Why Do It?
Why do we do anything? Mostly, we do something if it makes us feel good.
Good and happy are not the same things. Sometimes we are not happy about doing something that eventually will make us feel good. Generally feeling good has something to do with values. This comes from the axiomatic observation that if one exercises personal choice in taking action in harmony with core values, one will likely experience a sense of self-fulfillment and personal well-being – that is to say, feel good.
Why own a business? Often it happens from something that can be done for money. When people pay you money for something you can do, you feel good. There may be other things that make you feel good about a business (helping your customers and giving your employees jobs), but right down at the base of it you are in business to make money. Generally, the more money you make, the better you feel. Most of the time, core values do not get in the way of that.
So even though the owners of a business will have one overriding goal – even considering lifestyle and independence concerns – to make the most money they can from the business they own, many owners fail to accomplish that goal because they fail to fully develop the business to receive maximum value from the business when they leave the business.
Owners make money from a business in two ways. First, they make a profit from the operation of the business. Second, in the event of the sale of the business, they receive value (the net sale proceeds) for the business. To make the most money from a business, the owners' strategy must include the goals of highest possible profitability and receipt of maximum value as a result of any sale of the business. Many owners forget that an involuntary transfer of the business, which can occur upon an owner's disability or death, could happen at any time. Moreover, in a given time frame, more money can be derived from selling a business than operating it.
A savvy business owner will derive maximum value from the business by developing the business to be attractive to buyers at the highest possible price. Selling a business for maximum value is an established wealth-building transaction. Yet, most business owners have businesses that do not attract buyers and will not sell at maximum value. What can a business owner do to attract buyers willing to pay maximum value for a business?
Generally, a reasonably intelligent buyer will pay a price based on the contemplated return on the buyer's investment. The value derived by the seller (the price level) will be directly related to the profitability of the business and the phase or stage of the purchased business in the normal private business cycle.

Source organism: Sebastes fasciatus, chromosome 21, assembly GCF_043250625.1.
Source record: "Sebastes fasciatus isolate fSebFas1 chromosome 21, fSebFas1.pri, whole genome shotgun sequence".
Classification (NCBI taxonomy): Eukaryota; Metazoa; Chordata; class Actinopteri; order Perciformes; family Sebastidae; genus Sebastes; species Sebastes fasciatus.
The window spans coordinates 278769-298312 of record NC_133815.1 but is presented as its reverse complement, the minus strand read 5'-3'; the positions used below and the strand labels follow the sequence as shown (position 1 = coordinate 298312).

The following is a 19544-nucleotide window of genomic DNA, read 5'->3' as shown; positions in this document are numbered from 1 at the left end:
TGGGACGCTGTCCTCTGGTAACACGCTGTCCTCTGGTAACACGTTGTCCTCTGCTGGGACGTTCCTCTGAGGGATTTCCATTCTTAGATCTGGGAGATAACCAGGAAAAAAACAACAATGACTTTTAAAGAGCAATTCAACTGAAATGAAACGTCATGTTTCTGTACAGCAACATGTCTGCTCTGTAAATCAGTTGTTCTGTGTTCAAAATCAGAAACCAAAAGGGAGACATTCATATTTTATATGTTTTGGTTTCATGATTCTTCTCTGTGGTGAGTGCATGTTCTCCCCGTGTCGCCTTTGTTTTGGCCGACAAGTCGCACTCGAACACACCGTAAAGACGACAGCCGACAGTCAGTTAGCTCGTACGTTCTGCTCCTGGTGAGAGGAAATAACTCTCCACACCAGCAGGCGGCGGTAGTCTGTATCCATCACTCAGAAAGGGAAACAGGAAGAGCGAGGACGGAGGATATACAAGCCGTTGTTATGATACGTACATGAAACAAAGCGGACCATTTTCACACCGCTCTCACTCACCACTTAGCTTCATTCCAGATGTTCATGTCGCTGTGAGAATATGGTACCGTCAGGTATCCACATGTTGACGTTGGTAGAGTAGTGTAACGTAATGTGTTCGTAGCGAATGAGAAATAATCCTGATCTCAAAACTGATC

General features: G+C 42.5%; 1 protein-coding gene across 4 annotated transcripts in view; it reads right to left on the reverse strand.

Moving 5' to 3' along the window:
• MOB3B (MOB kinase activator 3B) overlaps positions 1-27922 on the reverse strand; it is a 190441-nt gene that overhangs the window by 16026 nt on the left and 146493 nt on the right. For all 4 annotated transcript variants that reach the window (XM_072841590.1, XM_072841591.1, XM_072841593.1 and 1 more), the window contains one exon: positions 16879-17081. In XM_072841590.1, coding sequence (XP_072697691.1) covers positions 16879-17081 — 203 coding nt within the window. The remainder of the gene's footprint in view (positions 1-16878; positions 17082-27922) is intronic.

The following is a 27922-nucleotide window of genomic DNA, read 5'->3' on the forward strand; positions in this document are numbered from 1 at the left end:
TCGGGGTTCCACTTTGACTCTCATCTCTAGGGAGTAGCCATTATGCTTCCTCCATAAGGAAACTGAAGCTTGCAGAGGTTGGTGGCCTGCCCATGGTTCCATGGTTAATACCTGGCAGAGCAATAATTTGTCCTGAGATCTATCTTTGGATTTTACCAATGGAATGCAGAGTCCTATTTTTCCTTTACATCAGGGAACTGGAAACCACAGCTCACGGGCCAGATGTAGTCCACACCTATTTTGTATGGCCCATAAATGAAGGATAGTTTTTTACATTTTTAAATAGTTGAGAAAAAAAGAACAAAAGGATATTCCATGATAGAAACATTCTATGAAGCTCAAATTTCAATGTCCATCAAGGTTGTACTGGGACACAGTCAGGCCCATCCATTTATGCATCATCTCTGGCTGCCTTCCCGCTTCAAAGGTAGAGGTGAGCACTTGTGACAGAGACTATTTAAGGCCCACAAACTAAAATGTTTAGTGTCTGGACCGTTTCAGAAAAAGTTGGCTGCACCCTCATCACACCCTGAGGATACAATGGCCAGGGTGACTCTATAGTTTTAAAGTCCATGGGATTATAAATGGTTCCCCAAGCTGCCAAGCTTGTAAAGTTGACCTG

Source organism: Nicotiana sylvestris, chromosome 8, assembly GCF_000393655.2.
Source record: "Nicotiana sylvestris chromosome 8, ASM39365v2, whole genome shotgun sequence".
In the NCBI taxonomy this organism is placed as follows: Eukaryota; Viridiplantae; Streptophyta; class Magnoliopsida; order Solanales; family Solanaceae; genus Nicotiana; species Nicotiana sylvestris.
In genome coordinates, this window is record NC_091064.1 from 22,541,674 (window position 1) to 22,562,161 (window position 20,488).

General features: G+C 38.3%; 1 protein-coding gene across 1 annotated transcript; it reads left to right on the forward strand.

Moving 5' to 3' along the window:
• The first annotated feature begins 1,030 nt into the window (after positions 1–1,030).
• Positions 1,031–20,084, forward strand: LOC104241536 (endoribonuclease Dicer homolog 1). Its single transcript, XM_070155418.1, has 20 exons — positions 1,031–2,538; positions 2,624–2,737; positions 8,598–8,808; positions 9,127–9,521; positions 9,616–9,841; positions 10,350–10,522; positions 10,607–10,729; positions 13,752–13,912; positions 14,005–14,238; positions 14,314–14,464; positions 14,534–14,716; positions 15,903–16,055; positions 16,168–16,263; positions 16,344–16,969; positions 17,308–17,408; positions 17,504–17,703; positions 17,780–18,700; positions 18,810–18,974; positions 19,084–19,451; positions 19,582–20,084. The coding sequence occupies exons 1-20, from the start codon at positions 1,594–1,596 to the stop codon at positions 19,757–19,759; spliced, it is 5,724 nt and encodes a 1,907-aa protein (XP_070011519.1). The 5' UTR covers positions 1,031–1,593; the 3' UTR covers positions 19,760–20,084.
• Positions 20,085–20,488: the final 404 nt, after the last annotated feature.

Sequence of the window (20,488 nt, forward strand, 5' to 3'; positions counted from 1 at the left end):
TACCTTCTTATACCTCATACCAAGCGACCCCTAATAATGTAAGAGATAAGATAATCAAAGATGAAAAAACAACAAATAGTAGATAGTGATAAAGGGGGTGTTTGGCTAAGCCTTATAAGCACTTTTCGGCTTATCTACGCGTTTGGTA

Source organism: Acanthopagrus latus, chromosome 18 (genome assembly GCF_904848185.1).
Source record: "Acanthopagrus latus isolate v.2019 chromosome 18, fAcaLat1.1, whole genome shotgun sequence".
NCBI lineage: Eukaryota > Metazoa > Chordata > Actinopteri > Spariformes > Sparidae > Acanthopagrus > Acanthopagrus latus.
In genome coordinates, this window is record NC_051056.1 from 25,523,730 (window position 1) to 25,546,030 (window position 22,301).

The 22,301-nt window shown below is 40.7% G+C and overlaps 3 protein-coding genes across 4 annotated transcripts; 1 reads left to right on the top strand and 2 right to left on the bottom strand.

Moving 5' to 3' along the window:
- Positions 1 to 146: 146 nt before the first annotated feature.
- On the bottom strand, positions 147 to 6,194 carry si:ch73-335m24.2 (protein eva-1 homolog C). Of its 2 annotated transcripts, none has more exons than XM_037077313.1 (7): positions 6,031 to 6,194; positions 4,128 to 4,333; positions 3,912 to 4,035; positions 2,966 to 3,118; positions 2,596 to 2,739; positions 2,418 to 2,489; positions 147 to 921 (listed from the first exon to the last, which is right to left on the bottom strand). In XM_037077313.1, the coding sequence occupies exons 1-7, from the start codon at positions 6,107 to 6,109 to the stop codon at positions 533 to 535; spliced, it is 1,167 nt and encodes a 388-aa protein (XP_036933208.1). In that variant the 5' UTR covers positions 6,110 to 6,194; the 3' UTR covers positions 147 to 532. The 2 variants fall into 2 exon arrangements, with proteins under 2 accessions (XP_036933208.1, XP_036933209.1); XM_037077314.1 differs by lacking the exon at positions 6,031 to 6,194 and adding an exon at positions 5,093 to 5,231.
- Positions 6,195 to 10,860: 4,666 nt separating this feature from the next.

The normal business cycle has three stages. The first stage is the start-up, where the owner-founder produces and manages the business. The second stage is where the owner-founder becomes an owner-manager, ceases production activities for the business, and manages the business. This second stage is usually characterized by the consistent making of profit. The third stage is where the owner hires others to manage the business.
A third stage business will derive a greater value to the seller than will a business in the first or second stages. If the seller is an owner-manager and integral to a business in the second stage, the seller must either remain after the sale as a highly paid employee or be replaced by a highly paid employee thereby reducing the return on the investment to buy the business. If the business is in the first stage, the problems on realizing a return on the purchase investment compound: the business is new and may not be consistently making a profit and the role of the owner-producer will probably have to be assumed by the new owner.
Most business owner-founders have the strategy to get to stage two by making a profit as soon as possible but then maintain that status. For a variety of reasons, many businesses stay in the second stage and the owner remains a manager of the business. To maximize the value derived from a business, the business should become a third stage business (with the owner not managing the business) as quickly as possible so that the opportunity of a sale for maximum value is available.
Business Transition Consulting enables second-stage businesses to transition to third-stage businesses and make their owners feel good.